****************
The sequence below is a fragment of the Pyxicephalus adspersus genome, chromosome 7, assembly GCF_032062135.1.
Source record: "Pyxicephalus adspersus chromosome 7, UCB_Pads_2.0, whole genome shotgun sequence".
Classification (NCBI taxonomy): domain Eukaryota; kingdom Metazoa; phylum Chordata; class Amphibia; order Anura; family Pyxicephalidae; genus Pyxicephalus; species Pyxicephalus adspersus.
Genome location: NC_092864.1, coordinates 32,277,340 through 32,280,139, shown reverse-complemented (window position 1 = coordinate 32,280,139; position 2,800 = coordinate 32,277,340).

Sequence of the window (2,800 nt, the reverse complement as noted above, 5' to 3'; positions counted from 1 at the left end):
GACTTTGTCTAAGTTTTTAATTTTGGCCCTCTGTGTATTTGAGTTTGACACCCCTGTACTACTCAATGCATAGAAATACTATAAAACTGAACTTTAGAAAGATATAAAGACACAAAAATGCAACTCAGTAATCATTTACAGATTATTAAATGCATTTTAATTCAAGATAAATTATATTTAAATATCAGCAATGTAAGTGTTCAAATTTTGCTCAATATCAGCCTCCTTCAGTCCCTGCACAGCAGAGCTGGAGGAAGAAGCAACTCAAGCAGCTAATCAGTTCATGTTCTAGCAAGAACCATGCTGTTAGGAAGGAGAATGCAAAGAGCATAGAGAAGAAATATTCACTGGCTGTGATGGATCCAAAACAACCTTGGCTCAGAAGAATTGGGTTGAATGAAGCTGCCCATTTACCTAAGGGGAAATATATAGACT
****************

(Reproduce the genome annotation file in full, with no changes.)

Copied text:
The sequence below is a fragment of the Pyxicephalus adspersus genome, chromosome 7, assembly GCF_032062135.1.
Source record: "Pyxicephalus adspersus chromosome 7, UCB_Pads_2.0, whole genome shotgun sequence".
Classification (NCBI taxonomy): domain Eukaryota; kingdom Metazoa; phylum Chordata; class Amphibia; order Anura; family Pyxicephalidae; genus Pyxicephalus; species Pyxicephalus adspersus.
Genome location: NC_092864.1, coordinates 32,277,340 through 32,280,139, shown reverse-complemented (window position 1 = coordinate 32,280,139; position 2,800 = coordinate 32,277,340).

Sequence of the window (2,800 nt, the reverse complement as noted above, 5' to 3'; positions counted from 1 at the left end):
GACTTTGTCTAAGTTTTTAATTTTGGCCCTCTGTGTATTTGAGTTTGACACCCCTGTACTACTCAATGCATAGAAATACTATAAAACTGAACTTTAGAAAGATATAAAGACACAAAAATGCAACTCAGTAATCATTTACAGATTATTAAATGCATTTTAATTCAAGATAAATTATATTTAAATATCAGCAATGTAAGTGTTCAAATTTTGCTCAATATCAGCCTCCTTCAGTCCCTGCACAGCAGAGCTGGAGGAAGAAGCAACTCAAGCAGCTAATCAGTTCATGTTCTAGCAAGAACCATGCTGTTAGGAAGGAGAATGCAAAGAGCATAGAGAAGAAATATTCACTGGCTGTGATGGATCCAAAACAACCTTGGCTCAGAAGAATTGGGTTGAATGAAGCTGCCCATTTACCTAAGGGGAAATATATAGACT